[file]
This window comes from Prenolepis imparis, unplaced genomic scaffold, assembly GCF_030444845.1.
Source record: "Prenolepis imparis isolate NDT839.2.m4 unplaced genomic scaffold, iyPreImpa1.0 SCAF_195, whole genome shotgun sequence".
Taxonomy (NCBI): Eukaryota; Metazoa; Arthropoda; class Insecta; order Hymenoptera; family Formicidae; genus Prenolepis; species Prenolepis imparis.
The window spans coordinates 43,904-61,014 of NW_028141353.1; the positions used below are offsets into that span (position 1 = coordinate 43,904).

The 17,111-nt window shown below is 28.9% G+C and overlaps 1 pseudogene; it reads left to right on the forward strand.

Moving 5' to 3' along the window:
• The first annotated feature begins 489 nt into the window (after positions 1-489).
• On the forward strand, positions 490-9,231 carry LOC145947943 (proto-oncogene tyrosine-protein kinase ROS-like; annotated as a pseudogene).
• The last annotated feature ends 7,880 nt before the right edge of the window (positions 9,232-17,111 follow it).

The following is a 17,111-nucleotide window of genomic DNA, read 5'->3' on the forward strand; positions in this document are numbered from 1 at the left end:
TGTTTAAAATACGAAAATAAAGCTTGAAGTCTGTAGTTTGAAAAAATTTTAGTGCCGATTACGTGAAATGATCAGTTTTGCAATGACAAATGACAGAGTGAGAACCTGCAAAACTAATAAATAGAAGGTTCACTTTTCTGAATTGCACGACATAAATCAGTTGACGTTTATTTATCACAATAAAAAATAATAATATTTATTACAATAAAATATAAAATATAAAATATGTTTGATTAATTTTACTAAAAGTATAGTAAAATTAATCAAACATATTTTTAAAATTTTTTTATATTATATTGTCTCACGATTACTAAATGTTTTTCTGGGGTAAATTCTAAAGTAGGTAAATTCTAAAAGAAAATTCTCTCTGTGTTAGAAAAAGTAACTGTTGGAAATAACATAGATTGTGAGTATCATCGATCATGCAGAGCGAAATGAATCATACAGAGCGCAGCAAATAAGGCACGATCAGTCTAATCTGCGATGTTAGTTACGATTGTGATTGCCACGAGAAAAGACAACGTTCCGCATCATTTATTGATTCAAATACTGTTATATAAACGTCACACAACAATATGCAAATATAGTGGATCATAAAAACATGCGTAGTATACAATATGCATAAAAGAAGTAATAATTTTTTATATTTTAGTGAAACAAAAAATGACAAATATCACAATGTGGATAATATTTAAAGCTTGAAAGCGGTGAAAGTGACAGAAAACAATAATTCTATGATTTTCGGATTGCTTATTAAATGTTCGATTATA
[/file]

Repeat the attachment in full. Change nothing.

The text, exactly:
This window comes from Prenolepis imparis, unplaced genomic scaffold, assembly GCF_030444845.1.
Source record: "Prenolepis imparis isolate NDT839.2.m4 unplaced genomic scaffold, iyPreImpa1.0 SCAF_195, whole genome shotgun sequence".
Taxonomy (NCBI): Eukaryota; Metazoa; Arthropoda; class Insecta; order Hymenoptera; family Formicidae; genus Prenolepis; species Prenolepis imparis.
The window spans coordinates 43,904-61,014 of NW_028141353.1; the positions used below are offsets into that span (position 1 = coordinate 43,904).

The 17,111-nt window shown below is 28.9% G+C and overlaps 1 pseudogene; it reads left to right on the forward strand.

Moving 5' to 3' along the window:
• The first annotated feature begins 489 nt into the window (after positions 1-489).
• On the forward strand, positions 490-9,231 carry LOC145947943 (proto-oncogene tyrosine-protein kinase ROS-like; annotated as a pseudogene).
• The last annotated feature ends 7,880 nt before the right edge of the window (positions 9,232-17,111 follow it).

The following is a 17,111-nucleotide window of genomic DNA, read 5'->3' on the forward strand; positions in this document are numbered from 1 at the left end:
TGTTTAAAATACGAAAATAAAGCTTGAAGTCTGTAGTTTGAAAAAATTTTAGTGCCGATTACGTGAAATGATCAGTTTTGCAATGACAAATGACAGAGTGAGAACCTGCAAAACTAATAAATAGAAGGTTCACTTTTCTGAATTGCACGACATAAATCAGTTGACGTTTATTTATCACAATAAAAAATAATAATATTTATTACAATAAAATATAAAATATAAAATATGTTTGATTAATTTTACTAAAAGTATAGTAAAATTAATCAAACATATTTTTAAAATTTTTTTATATTATATTGTCTCACGATTACTAAATGTTTTTCTGGGGTAAATTCTAAAGTAGGTAAATTCTAAAAGAAAATTCTCTCTGTGTTAGAAAAAGTAACTGTTGGAAATAACATAGATTGTGAGTATCATCGATCATGCAGAGCGAAATGAATCATACAGAGCGCAGCAAATAAGGCACGATCAGTCTAATCTGCGATGTTAGTTACGATTGTGATTGCCACGAGAAAAGACAACGTTCCGCATCATTTATTGATTCAAATACTGTTATATAAACGTCACACAACAATATGCAAATATAGTGGATCATAAAAACATGCGTAGTATACAATATGCATAAAAGAAGTAATAATTTTTTATATTTTAGTGAAACAAAAAATGACAAATATCACAATGTGGATAATATTTAAAGCTTGAAAGCGGTGAAAGTGACAGAAAACAATAATTCTATGATTTTCGGATTGCTTATTAAATGTTCGATTATA